Nigeria has witnessed an uptick in the number of trained skilled workers migrating to other countries, particularly to the United States, the United Kingdom and Canada. Many of these emigrants are graduates trained in Nigerian universities, which are highly subsidized by the government and take with them years of training and skills to foreign countries. These human capital exports have raised many concerns about the consequent deprivation in many of Nigeria’s struggling sectors, particularly the health care and financial services sectors. Brain drain is the migration of middle-class and highly skilled professionals from Nigeria to other countries. This trend was initially restricted to certain professions but has now become widely spread across professions with the introduction of various visa programs to fill workforce gaps in developed nations.
The impact of highly skilled migration has been felt in many sectors of the country but has had unarguably the worst effect on the health care sector. A recent report by the World Health Organisation (WHO) says that the current doctor to patient ratio is at 4 doctors to 10,000 patients. The medical and dental association of Nigeria also recently announced that about 500 consultants had migrated from Nigeria in the last two years. Recent numbers also showed that between January and September 2022, the United Kingdom licensed about 1,307 Nigeria trained doctors while recent data released, shows that 10,296 doctors who obtained their degrees in Nigeria currently practice in the UK. The reasons for Nigeria’s persistent brain drain are visible. High unemployment rate, worsening insecurity, eroding consumer purchasing power, poor health care and low doctor to patient ratio, a failing educational system, political instability and widespread corruption are all push factors.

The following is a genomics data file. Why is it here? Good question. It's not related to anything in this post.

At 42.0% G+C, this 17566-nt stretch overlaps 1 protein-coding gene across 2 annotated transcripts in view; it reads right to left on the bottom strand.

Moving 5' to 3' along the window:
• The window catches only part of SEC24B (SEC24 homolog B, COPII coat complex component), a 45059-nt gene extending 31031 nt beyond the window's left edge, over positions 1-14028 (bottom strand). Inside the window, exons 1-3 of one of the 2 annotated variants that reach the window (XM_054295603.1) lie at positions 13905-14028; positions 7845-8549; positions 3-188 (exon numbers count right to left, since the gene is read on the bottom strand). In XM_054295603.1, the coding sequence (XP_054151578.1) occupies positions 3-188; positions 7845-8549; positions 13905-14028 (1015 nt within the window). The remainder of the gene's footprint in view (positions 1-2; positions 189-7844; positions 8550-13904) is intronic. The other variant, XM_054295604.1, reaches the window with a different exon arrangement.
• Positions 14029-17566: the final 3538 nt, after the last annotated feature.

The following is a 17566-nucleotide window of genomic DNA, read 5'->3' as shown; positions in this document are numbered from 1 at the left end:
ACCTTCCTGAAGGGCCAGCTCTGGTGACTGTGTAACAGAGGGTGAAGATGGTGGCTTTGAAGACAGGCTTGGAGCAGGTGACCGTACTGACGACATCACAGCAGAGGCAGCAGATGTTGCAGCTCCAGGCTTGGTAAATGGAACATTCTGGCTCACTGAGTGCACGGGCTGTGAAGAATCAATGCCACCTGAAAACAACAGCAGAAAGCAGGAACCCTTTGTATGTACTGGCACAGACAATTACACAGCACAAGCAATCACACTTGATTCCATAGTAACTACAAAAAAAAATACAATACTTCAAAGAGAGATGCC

The consequence of Nigeria’s brain drain is evident. It is estimated that the country has spent about US$2bn in the training of doctors who have subsequently migrated. This problem is not limited to the health sector alone, the financial services sector has also in recent times lost a significant number of staff to the japa syndrome. Desai et al (2009) note that mass movement of Human capital such as this will have myriad effects on a developing country like Nigeria, many of which they consider beneficial. High skill emigration can be a cradle to facilitate trade, investment and ideas; a rich source of remittances; and a possible supply of high human capital if emigrants return. The mass emigration of highly skilled workers could also lead to increased wage levels for those left behind. However, losing a substantial portion of a country’s best minds may also have significant negative effects on the country such as a negative net fiscal effect and low productivity or total absence of skilled workers in many sectors. The outflow of talent may also make the country less attractive for foreign direct investments and may significantly drag economic growth.
To avert this trend, effective governance and administration are needed to kickstart several industries and create a conducive place for doing business, which will help create employment opportunities that will invariably boost economic output in the country. It is also pertinent to ensure that a safe and livable environment is created. Wages and conditions of services for many of the country’s core personnel must also be improved.